Enthusiasm for ham omelet Is contin
gent upon the ham, and likewise the eggs.
When so many eschewed roast beef, then
Jack and Jill attacked the price of It.
Many people are said to be Just as fond of
cement as they are of cottage cheese.
There seems to be as many kinds of oat
meal these day as varieties In puffed
Green apples are on sale, and are quit
likely to add to the acrobats among us.
Wis children know their own papa;
epicures th difference between lamb and
The coffee bean I guaranteed to avert
the frowns of friends of those who eat
Spring broilers weighing more than a
pound and a half are not th coveted
Those desiring to be carried back to
chtldhood's days, should have "brown
Betty" for dessert.
About the only thing scientific man have
not recently discovered Is som addi
tional seeds In Imported figs
All kinds of vegetables are Improved af
ter they are cooked by a generous intro
duction of good butter into the dish.
This Is the season when meats require
as much watching a pickpockets. They
spoil easier than a Photograph.
F.ccarslon to Niagara Palls via. D., L, a
Special tickets will be sol
Aug. it, good returning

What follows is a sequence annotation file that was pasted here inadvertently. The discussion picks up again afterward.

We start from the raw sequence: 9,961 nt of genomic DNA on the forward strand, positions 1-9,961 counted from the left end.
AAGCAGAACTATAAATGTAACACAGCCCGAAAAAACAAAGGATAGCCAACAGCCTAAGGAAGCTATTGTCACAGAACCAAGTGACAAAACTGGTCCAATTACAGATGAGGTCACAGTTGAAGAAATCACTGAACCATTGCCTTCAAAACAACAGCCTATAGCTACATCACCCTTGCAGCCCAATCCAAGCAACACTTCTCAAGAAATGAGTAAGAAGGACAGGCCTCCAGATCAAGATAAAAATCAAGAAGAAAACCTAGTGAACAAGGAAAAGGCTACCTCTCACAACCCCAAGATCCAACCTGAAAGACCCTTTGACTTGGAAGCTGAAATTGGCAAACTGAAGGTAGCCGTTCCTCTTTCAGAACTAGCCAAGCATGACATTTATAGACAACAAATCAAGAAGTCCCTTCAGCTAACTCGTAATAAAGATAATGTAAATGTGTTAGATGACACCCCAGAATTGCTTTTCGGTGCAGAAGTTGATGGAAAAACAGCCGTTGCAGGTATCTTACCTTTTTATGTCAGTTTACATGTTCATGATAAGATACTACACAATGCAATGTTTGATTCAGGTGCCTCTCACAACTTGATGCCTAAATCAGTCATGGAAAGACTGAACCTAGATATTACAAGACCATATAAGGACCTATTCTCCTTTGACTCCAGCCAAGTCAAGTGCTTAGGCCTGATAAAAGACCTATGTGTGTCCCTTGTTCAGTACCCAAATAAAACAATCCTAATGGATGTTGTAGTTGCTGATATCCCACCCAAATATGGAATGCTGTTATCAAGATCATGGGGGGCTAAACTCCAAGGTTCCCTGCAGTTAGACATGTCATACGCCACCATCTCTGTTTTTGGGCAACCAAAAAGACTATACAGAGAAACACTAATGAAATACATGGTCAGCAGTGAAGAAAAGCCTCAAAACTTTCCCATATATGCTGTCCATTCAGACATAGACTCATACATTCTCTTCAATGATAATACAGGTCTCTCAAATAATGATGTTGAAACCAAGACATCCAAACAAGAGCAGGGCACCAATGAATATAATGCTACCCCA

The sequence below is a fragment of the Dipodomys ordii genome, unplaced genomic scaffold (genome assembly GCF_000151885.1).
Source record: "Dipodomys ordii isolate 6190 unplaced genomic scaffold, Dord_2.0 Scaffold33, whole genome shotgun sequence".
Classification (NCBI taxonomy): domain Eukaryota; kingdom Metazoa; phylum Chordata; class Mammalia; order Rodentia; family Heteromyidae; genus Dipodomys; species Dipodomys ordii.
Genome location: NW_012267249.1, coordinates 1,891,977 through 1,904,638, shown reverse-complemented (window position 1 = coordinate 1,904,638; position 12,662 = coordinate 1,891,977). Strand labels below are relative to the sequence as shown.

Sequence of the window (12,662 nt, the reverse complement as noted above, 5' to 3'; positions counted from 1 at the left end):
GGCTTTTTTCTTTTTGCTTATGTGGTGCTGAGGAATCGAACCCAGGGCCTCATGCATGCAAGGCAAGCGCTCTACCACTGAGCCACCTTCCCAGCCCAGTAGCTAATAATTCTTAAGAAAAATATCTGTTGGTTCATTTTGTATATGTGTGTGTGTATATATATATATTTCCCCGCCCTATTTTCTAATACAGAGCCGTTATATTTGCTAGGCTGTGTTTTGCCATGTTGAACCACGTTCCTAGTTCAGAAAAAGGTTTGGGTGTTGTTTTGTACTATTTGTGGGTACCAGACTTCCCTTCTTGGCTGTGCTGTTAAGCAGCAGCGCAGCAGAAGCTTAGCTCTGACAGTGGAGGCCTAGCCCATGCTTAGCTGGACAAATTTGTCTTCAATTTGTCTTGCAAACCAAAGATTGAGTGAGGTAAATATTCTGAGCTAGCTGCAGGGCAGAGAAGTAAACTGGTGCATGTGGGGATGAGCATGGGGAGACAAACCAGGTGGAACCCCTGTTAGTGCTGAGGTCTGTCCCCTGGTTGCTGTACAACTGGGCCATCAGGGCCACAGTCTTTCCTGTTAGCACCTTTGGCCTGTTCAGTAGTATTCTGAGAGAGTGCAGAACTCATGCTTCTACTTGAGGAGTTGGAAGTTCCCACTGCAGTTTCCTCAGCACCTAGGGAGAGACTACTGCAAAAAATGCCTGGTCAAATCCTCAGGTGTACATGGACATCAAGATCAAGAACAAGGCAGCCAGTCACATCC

elusive; regular trains,
only $. for the
round trip. .
Take No Substitute-
'bb -coiroEitsEo nut
Has. dwsye steed HIST la the eitkiu
Km of (he American fto?!. No other a)
"Just good." Best la! aat Vood.
Salt and Pepper Shakers
with Silver-Plated Tops,
2 FOR 25c.
Grean and Gold Stora FrarnV
Th beet place for yonr Chin, Glassware, Ar
tistic Pottery, Lamps, etc. There is a cbanoe
for you. See what we offer the coming week:
The medium priced are sold, the best are
loft 26 PER CENT. OFF REULLAR
I KICE if purchased within ten days.
CARLSBAD CHINA DINNER SET
Just arrived, the latest pattern and de
sign; 102 pieces; a bargain at K&Ou; our
price, $17.99, but only for next 1U days.
ODDS AND ENDS
While taking stock we found a lot of Odd
Dishes, Plates. Bowls, Fruit Stands, etc.;
all part of Sets that havo been broken up.
Perhaps you have broken a few pieces out
of your Set. Call In and look around.
WE WILL SELL THEM
IT HALF FACTORY PRICES.
231 PENN Ml, OPP. BAPTIST CHURCH,
SPECIAL CLOSING OUT SALE OF
EDWIN C. BURT & CO.S
W have decided to close out this entire
stock of Fine Shoes and Slippers at actual cost.
These Shoes are all In perfect condition no
old styles or shelf worn goods. This las rare
opportunity of obtaining the highest grade
Footwmr at the prices usually paid for ordi
nary Shoos. Call and examine them while the
stock is complete.
nil store Hoi